– I think that everything you do in your life gives you something. By combining many things I have to learn to have a cool mind to be able to do them well and, most importantly, enjoy them. This helps me a lot when facing a battle, because it is a key point when competing. I believe that everything I do pays off in some way and the disciplines help each other. The most important thing for me is to know that whatever I do I’m going to enjoy it, because what I do I do because I’m passionate about it!
Now that Breaking will be the first Olympic Games in Paris 2024, do you see yourself competing in the Olympics?
– I remember when I was little I wrote on the wall: “win the olympics” and I know that whatever I set my mind to, I will achieve it. If not in these Olympics, then in the next ones, but you will see me there, I assure you!
Grazy is a completely opposite profile to Lola. He has been dedicated to breaking for many years and has accumulated many medals and titles, living a great part of the evolution of this sport. He started dancing in the streets of Madrid in Nuevos Ministerios, in Colón or in the Metro and throughout his career he has danced in crowded stages with all kinds of audiences.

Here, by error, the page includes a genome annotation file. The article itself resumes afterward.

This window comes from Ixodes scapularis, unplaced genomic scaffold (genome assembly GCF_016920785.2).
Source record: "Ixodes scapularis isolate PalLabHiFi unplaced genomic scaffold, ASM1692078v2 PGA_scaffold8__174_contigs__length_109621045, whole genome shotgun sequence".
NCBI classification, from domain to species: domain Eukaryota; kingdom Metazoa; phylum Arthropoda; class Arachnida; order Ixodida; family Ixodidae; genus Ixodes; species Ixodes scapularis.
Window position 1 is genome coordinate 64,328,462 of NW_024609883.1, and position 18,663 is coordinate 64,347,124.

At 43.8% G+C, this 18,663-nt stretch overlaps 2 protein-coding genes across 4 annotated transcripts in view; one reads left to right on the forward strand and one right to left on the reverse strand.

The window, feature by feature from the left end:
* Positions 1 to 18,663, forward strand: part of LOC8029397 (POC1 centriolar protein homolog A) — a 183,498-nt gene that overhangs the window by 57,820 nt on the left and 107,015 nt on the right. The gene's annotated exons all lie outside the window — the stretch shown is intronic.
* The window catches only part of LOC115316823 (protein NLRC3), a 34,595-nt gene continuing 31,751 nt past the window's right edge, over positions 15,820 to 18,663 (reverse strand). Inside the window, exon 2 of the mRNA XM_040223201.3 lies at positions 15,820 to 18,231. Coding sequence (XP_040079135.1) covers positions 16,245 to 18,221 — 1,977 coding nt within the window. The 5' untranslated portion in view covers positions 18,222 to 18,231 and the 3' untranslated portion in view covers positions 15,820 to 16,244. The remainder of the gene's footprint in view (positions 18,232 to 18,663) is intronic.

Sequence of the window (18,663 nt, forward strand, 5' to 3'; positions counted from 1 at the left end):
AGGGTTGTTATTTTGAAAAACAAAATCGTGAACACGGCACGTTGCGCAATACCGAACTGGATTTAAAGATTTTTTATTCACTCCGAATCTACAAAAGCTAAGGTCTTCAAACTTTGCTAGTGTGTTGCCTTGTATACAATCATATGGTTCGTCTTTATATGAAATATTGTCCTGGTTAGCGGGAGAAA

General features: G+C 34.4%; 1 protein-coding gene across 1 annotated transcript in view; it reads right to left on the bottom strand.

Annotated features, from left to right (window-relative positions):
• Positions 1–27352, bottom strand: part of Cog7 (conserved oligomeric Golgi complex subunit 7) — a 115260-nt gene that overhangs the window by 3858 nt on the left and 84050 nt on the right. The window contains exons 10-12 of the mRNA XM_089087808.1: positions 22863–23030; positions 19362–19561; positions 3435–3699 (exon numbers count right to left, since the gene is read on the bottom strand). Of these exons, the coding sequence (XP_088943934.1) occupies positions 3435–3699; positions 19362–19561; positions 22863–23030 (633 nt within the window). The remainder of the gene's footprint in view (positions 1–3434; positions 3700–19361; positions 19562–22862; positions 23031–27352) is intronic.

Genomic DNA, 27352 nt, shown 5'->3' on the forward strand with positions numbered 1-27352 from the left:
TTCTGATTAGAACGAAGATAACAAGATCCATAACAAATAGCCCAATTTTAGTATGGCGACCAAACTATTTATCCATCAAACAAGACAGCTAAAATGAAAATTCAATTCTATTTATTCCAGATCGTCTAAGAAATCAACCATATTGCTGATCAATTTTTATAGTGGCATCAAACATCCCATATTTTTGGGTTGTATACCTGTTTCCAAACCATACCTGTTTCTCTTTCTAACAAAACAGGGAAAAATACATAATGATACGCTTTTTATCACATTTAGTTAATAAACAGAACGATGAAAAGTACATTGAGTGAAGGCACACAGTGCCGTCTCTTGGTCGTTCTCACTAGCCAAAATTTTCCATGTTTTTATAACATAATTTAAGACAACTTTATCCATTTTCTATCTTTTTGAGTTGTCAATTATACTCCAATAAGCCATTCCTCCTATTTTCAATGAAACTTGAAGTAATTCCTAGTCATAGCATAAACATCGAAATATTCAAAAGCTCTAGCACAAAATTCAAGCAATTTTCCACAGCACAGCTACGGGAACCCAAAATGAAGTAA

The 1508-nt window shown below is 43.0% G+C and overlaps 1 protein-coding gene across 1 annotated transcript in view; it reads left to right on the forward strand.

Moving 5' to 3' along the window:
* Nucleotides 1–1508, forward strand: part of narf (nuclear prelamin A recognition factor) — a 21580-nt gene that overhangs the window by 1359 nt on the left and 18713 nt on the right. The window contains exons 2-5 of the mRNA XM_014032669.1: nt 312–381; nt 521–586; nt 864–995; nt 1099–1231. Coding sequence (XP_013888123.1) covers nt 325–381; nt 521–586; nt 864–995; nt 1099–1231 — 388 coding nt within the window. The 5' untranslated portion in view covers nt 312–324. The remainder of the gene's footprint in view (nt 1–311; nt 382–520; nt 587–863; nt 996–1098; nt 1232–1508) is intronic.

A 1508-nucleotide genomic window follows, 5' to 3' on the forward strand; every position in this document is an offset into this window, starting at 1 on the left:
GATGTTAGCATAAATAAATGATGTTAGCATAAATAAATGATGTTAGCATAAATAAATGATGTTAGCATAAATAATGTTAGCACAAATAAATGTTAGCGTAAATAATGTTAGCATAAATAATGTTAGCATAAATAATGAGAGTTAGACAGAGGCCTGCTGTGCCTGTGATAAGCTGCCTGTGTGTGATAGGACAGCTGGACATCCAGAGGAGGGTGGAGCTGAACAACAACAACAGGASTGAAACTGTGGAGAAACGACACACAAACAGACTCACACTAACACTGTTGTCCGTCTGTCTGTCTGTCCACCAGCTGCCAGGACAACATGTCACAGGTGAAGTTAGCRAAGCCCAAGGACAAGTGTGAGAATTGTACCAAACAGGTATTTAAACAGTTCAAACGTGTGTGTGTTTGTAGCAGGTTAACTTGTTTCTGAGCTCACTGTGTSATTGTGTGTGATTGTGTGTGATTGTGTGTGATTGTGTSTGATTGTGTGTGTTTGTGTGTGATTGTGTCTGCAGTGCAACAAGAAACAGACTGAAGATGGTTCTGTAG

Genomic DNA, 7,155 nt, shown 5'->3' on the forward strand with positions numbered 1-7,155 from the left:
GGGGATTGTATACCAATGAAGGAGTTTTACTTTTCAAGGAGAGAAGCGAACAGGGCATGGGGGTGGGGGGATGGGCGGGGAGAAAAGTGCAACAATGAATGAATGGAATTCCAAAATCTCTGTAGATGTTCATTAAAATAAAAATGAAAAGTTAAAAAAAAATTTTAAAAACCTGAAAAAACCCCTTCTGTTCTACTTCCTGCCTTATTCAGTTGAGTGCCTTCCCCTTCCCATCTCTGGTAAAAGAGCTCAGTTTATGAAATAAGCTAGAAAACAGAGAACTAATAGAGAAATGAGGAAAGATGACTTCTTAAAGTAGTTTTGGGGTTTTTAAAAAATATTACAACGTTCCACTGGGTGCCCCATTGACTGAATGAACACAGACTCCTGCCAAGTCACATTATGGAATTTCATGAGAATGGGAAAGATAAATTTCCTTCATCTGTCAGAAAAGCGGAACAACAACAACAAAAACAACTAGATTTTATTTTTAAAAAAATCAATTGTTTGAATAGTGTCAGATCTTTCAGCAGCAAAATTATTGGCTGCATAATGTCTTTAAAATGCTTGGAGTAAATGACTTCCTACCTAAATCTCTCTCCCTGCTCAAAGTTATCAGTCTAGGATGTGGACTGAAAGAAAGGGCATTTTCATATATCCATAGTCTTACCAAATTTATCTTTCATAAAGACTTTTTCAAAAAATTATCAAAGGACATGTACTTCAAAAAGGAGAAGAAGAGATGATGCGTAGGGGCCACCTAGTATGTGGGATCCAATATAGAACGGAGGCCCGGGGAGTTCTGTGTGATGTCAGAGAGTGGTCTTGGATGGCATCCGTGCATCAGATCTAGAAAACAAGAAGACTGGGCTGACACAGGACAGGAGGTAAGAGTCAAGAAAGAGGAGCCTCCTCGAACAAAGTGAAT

While Lola competes to continue to grow, Grazy continues to work hard with the aim of putting the finishing touch to his achievements with the Paris Olympics.
He told us some very interesting details about his career:
How are you facing the Madrid Urban Sports? What is the goal of participating in this competition?
In last year’s MUS, in June of last year was the championship that I decided to leave everything to compete because I had a very strong international career from 2006 to 2013, and from 2013 to last year’s MUS in 2022 I was still competing but I opted for the more artistic field, for the performing arts, to work with Circo del Sol and other companies.
And last year I saw that this was very serious and I thought that either I would focus on competing or this path was going to be complicated, so my super revelation was last year’s MUS, which is why I face it with great affection, because it was the event that clicked in my head.